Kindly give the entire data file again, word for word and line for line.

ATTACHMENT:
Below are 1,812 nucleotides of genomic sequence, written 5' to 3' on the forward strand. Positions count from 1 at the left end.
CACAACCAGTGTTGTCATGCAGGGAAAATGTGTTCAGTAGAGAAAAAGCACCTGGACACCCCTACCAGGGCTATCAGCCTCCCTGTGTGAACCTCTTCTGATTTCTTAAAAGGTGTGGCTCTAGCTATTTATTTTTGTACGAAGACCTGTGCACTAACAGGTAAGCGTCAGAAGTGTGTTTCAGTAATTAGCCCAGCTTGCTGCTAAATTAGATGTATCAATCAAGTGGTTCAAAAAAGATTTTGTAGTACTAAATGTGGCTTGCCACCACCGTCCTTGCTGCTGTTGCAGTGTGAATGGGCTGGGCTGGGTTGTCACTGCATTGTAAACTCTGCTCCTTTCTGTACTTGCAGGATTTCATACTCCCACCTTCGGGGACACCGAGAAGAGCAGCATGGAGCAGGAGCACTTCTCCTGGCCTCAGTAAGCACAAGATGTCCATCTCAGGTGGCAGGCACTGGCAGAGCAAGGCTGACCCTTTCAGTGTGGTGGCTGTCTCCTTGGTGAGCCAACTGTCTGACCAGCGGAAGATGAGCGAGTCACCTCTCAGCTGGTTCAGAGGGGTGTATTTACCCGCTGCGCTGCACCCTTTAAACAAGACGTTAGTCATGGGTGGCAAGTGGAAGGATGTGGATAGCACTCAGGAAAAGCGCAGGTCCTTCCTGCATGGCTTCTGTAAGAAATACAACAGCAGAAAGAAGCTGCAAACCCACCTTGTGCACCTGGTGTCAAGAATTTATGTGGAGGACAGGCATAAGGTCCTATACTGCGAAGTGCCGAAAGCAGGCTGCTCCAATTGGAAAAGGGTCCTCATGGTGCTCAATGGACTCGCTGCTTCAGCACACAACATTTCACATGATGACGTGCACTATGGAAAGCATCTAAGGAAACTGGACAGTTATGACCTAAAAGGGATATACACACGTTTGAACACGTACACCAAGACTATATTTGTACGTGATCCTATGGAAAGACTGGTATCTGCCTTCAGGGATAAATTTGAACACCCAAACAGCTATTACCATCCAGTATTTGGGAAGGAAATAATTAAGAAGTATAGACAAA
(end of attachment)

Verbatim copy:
Below are 1,812 nucleotides of genomic sequence, written 5' to 3' on the forward strand. Positions count from 1 at the left end.
CACAACCAGTGTTGTCATGCAGGGAAAATGTGTTCAGTAGAGAAAAAGCACCTGGACACCCCTACCAGGGCTATCAGCCTCCCTGTGTGAACCTCTTCTGATTTCTTAAAAGGTGTGGCTCTAGCTATTTATTTTTGTACGAAGACCTGTGCACTAACAGGTAAGCGTCAGAAGTGTGTTTCAGTAATTAGCCCAGCTTGCTGCTAAATTAGATGTATCAATCAAGTGGTTCAAAAAAGATTTTGTAGTACTAAATGTGGCTTGCCACCACCGTCCTTGCTGCTGTTGCAGTGTGAATGGGCTGGGCTGGGTTGTCACTGCATTGTAAACTCTGCTCCTTTCTGTACTTGCAGGATTTCATACTCCCACCTTCGGGGACACCGAGAAGAGCAGCATGGAGCAGGAGCACTTCTCCTGGCCTCAGTAAGCACAAGATGTCCATCTCAGGTGGCAGGCACTGGCAGAGCAAGGCTGACCCTTTCAGTGTGGTGGCTGTCTCCTTGGTGAGCCAACTGTCTGACCAGCGGAAGATGAGCGAGTCACCTCTCAGCTGGTTCAGAGGGGTGTATTTACCCGCTGCGCTGCACCCTTTAAACAAGACGTTAGTCATGGGTGGCAAGTGGAAGGATGTGGATAGCACTCAGGAAAAGCGCAGGTCCTTCCTGCATGGCTTCTGTAAGAAATACAACAGCAGAAAGAAGCTGCAAACCCACCTTGTGCACCTGGTGTCAAGAATTTATGTGGAGGACAGGCATAAGGTCCTATACTGCGAAGTGCCGAAAGCAGGCTGCTCCAATTGGAAAAGGGTCCTCATGGTGCTCAATGGACTCGCTGCTTCAGCACACAACATTTCACATGATGACGTGCACTATGGAAAGCATCTAAGGAAACTGGACAGTTATGACCTAAAAGGGATATACACACGTTTGAACACGTACACCAAGACTATATTTGTACGTGATCCTATGGAAAGACTGGTATCTGCCTTCAGGGATAAATTTGAACACCCAAACAGCTATTACCATCCAGTATTTGGGAAGGAAATAATTAAGAAGTATAGACAAA